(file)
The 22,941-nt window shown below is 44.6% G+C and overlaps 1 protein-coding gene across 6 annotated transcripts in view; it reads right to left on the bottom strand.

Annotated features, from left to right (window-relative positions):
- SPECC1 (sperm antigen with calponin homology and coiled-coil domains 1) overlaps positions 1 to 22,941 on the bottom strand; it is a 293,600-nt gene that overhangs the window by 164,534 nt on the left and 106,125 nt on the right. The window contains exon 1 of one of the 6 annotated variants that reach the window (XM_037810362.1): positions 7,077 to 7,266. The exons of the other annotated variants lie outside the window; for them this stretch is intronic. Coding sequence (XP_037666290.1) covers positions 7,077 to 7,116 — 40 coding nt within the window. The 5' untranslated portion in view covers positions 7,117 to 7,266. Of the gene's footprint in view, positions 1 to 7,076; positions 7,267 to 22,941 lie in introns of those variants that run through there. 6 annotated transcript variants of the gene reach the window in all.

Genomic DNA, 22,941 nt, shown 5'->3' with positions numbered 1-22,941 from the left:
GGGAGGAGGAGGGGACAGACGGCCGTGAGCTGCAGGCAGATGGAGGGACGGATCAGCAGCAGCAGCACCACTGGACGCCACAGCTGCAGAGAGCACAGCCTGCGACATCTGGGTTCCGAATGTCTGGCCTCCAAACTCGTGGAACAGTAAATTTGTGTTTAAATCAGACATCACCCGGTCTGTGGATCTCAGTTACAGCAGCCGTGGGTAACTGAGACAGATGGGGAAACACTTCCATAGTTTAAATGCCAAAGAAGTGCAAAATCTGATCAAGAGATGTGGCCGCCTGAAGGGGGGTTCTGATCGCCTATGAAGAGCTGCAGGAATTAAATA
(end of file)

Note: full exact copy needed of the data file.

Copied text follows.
The 22,941-nt window shown below is 44.6% G+C and overlaps 1 protein-coding gene across 6 annotated transcripts in view; it reads right to left on the bottom strand.

Annotated features, from left to right (window-relative positions):
- SPECC1 (sperm antigen with calponin homology and coiled-coil domains 1) overlaps positions 1 to 22,941 on the bottom strand; it is a 293,600-nt gene that overhangs the window by 164,534 nt on the left and 106,125 nt on the right. The window contains exon 1 of one of the 6 annotated variants that reach the window (XM_037810362.1): positions 7,077 to 7,266. The exons of the other annotated variants lie outside the window; for them this stretch is intronic. Coding sequence (XP_037666290.1) covers positions 7,077 to 7,116 — 40 coding nt within the window. The 5' untranslated portion in view covers positions 7,117 to 7,266. Of the gene's footprint in view, positions 1 to 7,076; positions 7,267 to 22,941 lie in introns of those variants that run through there. 6 annotated transcript variants of the gene reach the window in all.

Genomic DNA, 22,941 nt, shown 5'->3' with positions numbered 1-22,941 from the left:
GGGAGGAGGAGGGGACAGACGGCCGTGAGCTGCAGGCAGATGGAGGGACGGATCAGCAGCAGCAGCACCACTGGACGCCACAGCTGCAGAGAGCACAGCCTGCGACATCTGGGTTCCGAATGTCTGGCCTCCAAACTCGTGGAACAGTAAATTTGTGTTTAAATCAGACATCACCCGGTCTGTGGATCTCAGTTACAGCAGCCGTGGGTAACTGAGACAGATGGGGAAACACTTCCATAGTTTAAATGCCAAAGAAGTGCAAAATCTGATCAAGAGATGTGGCCGCCTGAAGGGGGGTTCTGATCGCCTATGAAGAGCTGCAGGAATTAAATA